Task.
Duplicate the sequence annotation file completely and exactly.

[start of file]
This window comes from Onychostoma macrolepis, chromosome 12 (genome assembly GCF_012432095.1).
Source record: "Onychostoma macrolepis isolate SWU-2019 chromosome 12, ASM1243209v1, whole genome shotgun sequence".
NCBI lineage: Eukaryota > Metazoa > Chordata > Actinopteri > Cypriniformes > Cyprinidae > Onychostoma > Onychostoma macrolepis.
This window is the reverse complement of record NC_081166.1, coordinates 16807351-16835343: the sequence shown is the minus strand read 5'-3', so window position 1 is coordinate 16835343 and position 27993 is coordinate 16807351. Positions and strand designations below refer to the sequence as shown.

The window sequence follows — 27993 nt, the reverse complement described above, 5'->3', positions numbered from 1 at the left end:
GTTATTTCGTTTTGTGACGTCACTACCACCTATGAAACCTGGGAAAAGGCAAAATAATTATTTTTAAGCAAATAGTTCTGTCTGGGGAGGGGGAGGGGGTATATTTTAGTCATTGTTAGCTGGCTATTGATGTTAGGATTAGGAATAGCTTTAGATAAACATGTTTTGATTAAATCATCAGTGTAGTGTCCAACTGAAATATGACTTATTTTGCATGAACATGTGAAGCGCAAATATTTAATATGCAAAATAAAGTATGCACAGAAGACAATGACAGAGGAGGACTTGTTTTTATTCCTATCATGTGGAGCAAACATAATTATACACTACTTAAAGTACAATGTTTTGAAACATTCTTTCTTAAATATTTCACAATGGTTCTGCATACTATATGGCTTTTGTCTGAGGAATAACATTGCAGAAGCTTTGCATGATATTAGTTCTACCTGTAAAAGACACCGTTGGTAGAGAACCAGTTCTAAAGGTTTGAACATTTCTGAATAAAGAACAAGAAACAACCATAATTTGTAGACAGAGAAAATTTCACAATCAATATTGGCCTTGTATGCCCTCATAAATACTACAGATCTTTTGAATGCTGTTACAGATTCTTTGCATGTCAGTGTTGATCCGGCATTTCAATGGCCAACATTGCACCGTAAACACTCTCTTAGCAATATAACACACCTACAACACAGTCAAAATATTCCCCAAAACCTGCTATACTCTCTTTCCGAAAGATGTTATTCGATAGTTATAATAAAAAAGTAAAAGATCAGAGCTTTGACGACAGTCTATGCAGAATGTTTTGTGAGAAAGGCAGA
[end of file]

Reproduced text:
This window comes from Onychostoma macrolepis, chromosome 12 (genome assembly GCF_012432095.1).
Source record: "Onychostoma macrolepis isolate SWU-2019 chromosome 12, ASM1243209v1, whole genome shotgun sequence".
NCBI lineage: Eukaryota > Metazoa > Chordata > Actinopteri > Cypriniformes > Cyprinidae > Onychostoma > Onychostoma macrolepis.
This window is the reverse complement of record NC_081166.1, coordinates 16807351-16835343: the sequence shown is the minus strand read 5'-3', so window position 1 is coordinate 16835343 and position 27993 is coordinate 16807351. Positions and strand designations below refer to the sequence as shown.

The window sequence follows — 27993 nt, the reverse complement described above, 5'->3', positions numbered from 1 at the left end:
GTTATTTCGTTTTGTGACGTCACTACCACCTATGAAACCTGGGAAAAGGCAAAATAATTATTTTTAAGCAAATAGTTCTGTCTGGGGAGGGGGAGGGGGTATATTTTAGTCATTGTTAGCTGGCTATTGATGTTAGGATTAGGAATAGCTTTAGATAAACATGTTTTGATTAAATCATCAGTGTAGTGTCCAACTGAAATATGACTTATTTTGCATGAACATGTGAAGCGCAAATATTTAATATGCAAAATAAAGTATGCACAGAAGACAATGACAGAGGAGGACTTGTTTTTATTCCTATCATGTGGAGCAAACATAATTATACACTACTTAAAGTACAATGTTTTGAAACATTCTTTCTTAAATATTTCACAATGGTTCTGCATACTATATGGCTTTTGTCTGAGGAATAACATTGCAGAAGCTTTGCATGATATTAGTTCTACCTGTAAAAGACACCGTTGGTAGAGAACCAGTTCTAAAGGTTTGAACATTTCTGAATAAAGAACAAGAAACAACCATAATTTGTAGACAGAGAAAATTTCACAATCAATATTGGCCTTGTATGCCCTCATAAATACTACAGATCTTTTGAATGCTGTTACAGATTCTTTGCATGTCAGTGTTGATCCGGCATTTCAATGGCCAACATTGCACCGTAAACACTCTCTTAGCAATATAACACACCTACAACACAGTCAAAATATTCCCCAAAACCTGCTATACTCTCTTTCCGAAAGATGTTATTCGATAGTTATAATAAAAAAGTAAAAGATCAGAGCTTTGACGACAGTCTATGCAGAATGTTTTGTGAGAAAGGCAGA